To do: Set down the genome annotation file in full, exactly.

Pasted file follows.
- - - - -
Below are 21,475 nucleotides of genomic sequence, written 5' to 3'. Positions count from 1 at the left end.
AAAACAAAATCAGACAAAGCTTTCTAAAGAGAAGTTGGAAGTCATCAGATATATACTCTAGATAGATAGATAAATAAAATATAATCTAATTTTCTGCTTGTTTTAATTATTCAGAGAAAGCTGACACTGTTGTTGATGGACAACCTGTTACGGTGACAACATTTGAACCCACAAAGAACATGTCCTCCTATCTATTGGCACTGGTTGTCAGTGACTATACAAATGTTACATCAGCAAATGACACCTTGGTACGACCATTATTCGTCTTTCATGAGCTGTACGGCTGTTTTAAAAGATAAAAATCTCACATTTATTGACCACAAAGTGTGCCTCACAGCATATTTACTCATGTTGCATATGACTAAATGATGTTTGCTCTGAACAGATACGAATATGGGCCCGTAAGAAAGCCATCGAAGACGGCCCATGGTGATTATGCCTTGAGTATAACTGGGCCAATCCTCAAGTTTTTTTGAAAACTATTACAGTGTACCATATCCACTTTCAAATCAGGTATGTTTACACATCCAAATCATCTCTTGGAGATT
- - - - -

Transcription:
Below are 21,475 nucleotides of genomic sequence, written 5' to 3'. Positions count from 1 at the left end.
AAAACAAAATCAGACAAAGCTTTCTAAAGAGAAGTTGGAAGTCATCAGATATATACTCTAGATAGATAGATAAATAAAATATAATCTAATTTTCTGCTTGTTTTAATTATTCAGAGAAAGCTGACACTGTTGTTGATGGACAACCTGTTACGGTGACAACATTTGAACCCACAAAGAACATGTCCTCCTATCTATTGGCACTGGTTGTCAGTGACTATACAAATGTTACATCAGCAAATGACACCTTGGTACGACCATTATTCGTCTTTCATGAGCTGTACGGCTGTTTTAAAAGATAAAAATCTCACATTTATTGACCACAAAGTGTGCCTCACAGCATATTTACTCATGTTGCATATGACTAAATGATGTTTGCTCTGAACAGATACGAATATGGGCCCGTAAGAAAGCCATCGAAGACGGCCCATGGTGATTATGCCTTGAGTATAACTGGGCCAATCCTCAAGTTTTTTTGAAAACTATTACAGTGTACCATATCCACTTTCAAATCAGGTATGTTTACACATCCAAATCATCTCTTGGAGATT